The Rite of Spring is a ballet and orchestral concert work by the
Russian composer Igor Stravinsky. It was written for the 1913 Paris
season of Sergei Diaghilev's Ballets Russes company, with choreography
by Vaslav Nijinsky and stage designs and costumes by Nicholas Roerich
(pictured). The ballet caused a near-riot in the audience when first
performed, on 29 May 1913 at the Théâtre des Champs-Élysées in
Paris, but rapidly achieved success as a concert piece and later became
recognised as one of the most influential musical works of the
20th century. The score has many novel features, including experiments
in tonality, metre, rhythm, stress and dissonance. The scenario is the
celebration of spring by various primitive rituals, at the end of which
a sacrificial victim dances herself to death. After its explosive
premiere the ballet was not performed until the 1920s, when Léonide
Massine's rechoreographed version was the first of many innovative
productions directed by the world's leading ballet-masters. Providing
"endless stimulation for performers and listeners" alike, The Rite is
among the most recorded works in the classical repertoire.
Read more: <https://en.wikipedia.org/wiki/The_Rite_of_Spring>
Today's selected anniversaries:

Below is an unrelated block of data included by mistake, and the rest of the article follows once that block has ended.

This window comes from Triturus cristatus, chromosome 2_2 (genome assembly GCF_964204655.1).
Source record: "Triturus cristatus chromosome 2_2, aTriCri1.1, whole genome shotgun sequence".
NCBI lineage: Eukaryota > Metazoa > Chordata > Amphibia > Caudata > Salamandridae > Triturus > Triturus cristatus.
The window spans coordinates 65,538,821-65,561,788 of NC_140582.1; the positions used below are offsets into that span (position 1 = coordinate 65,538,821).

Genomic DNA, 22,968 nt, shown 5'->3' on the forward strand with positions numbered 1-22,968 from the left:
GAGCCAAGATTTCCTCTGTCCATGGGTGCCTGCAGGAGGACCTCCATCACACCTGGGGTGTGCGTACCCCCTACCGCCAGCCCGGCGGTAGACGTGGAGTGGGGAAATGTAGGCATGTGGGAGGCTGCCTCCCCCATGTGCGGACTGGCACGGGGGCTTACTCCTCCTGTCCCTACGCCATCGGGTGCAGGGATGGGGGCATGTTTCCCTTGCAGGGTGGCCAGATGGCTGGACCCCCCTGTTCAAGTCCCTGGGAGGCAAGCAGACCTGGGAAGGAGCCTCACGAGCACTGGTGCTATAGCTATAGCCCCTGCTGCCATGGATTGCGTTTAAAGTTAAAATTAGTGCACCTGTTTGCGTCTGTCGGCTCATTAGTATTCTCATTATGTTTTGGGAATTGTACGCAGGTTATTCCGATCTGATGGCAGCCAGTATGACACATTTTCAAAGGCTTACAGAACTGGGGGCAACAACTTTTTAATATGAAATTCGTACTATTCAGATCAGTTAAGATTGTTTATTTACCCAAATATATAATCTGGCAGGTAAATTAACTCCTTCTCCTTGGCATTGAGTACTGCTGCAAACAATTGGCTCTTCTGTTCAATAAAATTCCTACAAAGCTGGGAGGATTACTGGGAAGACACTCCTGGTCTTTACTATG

With the conquest of Constantinople, the Byzantine Empire fell
to the Ottomans.
Swedish operatic soprano Jenny Lind concluded a widely
successful concert tour of the US under the management of showman P. T.
N'Djamena, now the capital of Chad, was founded as Fort-Lamy by
French commander Émile Gentil.
New Zealand mountaineer Edmund Hillary and Nepali-Indian Sherpa
mountaineer Tenzing Norgay became the first people to reach the summit
of Mount Everest.
Falklands War: Approximately 1,000 Argentine forces
surrendered, ending the Battle of Goose Green.
Wiktionary's word of the day:
A short, witty, instructive saying; an aphorism or maxim.
Wikiquote quote of the day:
Freedom is indivisible, and when one man is enslaved, all are not
--John F. Kennedy
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